Confessions of a high school lunch lady |

Confessions of a high school lunch lady

Sue Woolstenhulme has been the Park City High School (PCHS) lunch lady for 11 or 12 years, she said she can’t remember when she started, and that she doesn’t work because she has to, but she likes it.

School lunch isn’t just soggy french fries that taste like cardboard and lack nutritional value anymore. The Park City School District (PCSD) adheres to government standards that are created to ensure that students get nutritional food.

According to Sue Woolstenhulme, Park City High School (PCHS) food service manager, all school meals must meet National School Lunch standards. These guidelines require that each meal they serve must exceed a certain number of calories, while staying below a certain fat content. In order to meet these standards, all meals at PCHS are made with lowfat cheeses, lean meats, and whole wheat breads.Also, Woolstenhulme said that all of their foods are baked, "they may look fried and taste fried, but they aren’t."

Kristen Albrecht, a junior at PCHS said that the school lunch is a nice option to have because they only get 20 minutes for lunch and it’s hard to get to the juniors parking lot and go to town to eat somewhere else. Albrecht said she usually gets a bagel when she eats lunch at school.

Woolstenhulme invited anybody to come into PCHS and eat lunch with the students for $2.75. Woolstenhulme said that they feed a lot of teachers, district employees often come over for lunch, and they even get employees at local business in for lunch every once in a while.

The Park City School District gets their food from the government or from a subsidized wholesaler in Salt Lake City, Woolstenhulme explained. When they get their raw ingredients, they send it directly to a processing plant so it arrives at the PCHS kitchen in a ready, useable form. Food comes to PCHS in a "quicker, safer and easier to prepare form that tastes better," because of the processing plants. For example, all the beef comes to the PCHS kitchen already cooked so they don’t have to deal with the hazards of raw meet.

School lunch at the high school isn’t just grab a tray, wait in line, take what you get, and hope that it tastes good. Woolstenhulme explained that they have five kiosks: pizza and such, today’s special, garden spot, international, and grille. Between all the different stations, Woolstenhulme said that students have over 20 choices on any given day.

The Miner’s Diner, food court style approach to feeding teenagers is one of the ways that Woolstenhulme and her staff use packaging and presentation to appeal to students. At each of the kiosks, students are given a main course, side dish, milk and juice, fruit or vegetable, and a treat if it fits within the guidelines.

Woolstenhulme said that the district office prepares a menu, and her kitchen is responsible to serve the food to the students.

Woolstenhulme said, "the lunch lines are always full and busy," and explained that the year always starts off slow with the number of students eating at school because, "new students and sophomores are a little scared of school lunch," but she said this year has already started off busier than usual.

Families can qualify for free or reduced price lunch if their household income is at or below 185% of the national poverty level, if the family receives food stamps, benefits under the Food Distribution Program on Indian Reservations, or the child benefits under the Utah’s Family Employment program, according to the Utah State Office of Education. Woolstenhulme said that most families filled out applications during registration, but if a family situation changes at any time, they can go to the district office and fill out the application which should take about a day to process.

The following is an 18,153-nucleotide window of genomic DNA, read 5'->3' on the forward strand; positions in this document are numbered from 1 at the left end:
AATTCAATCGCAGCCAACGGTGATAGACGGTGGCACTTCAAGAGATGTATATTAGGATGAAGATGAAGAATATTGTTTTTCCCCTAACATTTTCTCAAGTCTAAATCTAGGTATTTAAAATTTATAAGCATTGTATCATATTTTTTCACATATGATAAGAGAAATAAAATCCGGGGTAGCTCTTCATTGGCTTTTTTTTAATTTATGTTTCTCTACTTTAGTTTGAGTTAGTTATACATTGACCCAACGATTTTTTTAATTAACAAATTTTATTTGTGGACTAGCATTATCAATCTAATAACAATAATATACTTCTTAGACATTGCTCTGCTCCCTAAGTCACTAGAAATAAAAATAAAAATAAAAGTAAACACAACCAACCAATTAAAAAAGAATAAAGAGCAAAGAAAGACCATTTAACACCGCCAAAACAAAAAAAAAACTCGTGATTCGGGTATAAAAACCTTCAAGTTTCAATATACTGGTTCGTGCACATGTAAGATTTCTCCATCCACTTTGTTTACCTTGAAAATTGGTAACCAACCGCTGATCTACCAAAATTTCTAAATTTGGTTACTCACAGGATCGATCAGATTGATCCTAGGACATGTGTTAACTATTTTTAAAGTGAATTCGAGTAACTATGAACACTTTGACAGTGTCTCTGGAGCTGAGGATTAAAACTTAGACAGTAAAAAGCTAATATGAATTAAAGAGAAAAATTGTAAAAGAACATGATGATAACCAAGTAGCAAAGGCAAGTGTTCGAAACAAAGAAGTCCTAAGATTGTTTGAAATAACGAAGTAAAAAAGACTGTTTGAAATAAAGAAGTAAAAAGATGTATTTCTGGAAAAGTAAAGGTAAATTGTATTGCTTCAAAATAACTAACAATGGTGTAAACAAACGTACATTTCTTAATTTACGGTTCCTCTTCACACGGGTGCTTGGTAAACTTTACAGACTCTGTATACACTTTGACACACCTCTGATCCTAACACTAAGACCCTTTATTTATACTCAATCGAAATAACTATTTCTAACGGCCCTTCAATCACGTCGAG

Woolstenhulme said that one way they keep the cost of school lunch down is by paying very close attention to "shrinkage," or food that goes to waste. Woolstenhume explained that the challenge is that they don’t know how many students are going to eat school lunch each day, or what the students will choose. Woolstenhulme pointed out that many restaurants loose a lot of profit because of wasted food and one reason that school lunches are so inexpensive is that they find a way to waste very little food.

For vegetarians or students with special dietary needs, Woolstenhume said that her kitchen staff is very willing to accommodate the needs of each student. Woolstenhulme said that special requests such as a veggie sandwich, or general comments or suggestions are welcome, and she wants students to feel comfortable coming to them to with any comments or concerns. Also, PCHS is a peanut-free school to accommodate students with nut allergies.

Woolstenhulme said that students only get one break each day, and she and her staff want to be sure that students get what they need and have time to relax. According to Woolstenhulme, "the favorite is always the pizza" but other meals such as deli sandwiches, chicken sandwiches and Chinese food are popular.

Woolstenhulme said that she and her staff make an effort to develop a relationship with the students and learn their names. Woolstenhulme said that many of the students call her Mama Sue, and she gets mothers day cards, high school and college graduation announcements, wedding invitations, and just received a letter from a PCHS alumni fighting in Iraq.

Also, PCSD schools serve breakfast every day. Woolstenhulme explained that their breakfast only costs $1.50 and they have, "the whole spread of amazing choices." Woolstenhulme said that she thinks most families can’t go out and buy a breakfast for that amount of money that is nutritious and will leave students feeling full. She explained that it’s a great resource for busy families who may not have time to sit down for a decent breakfast every morning.

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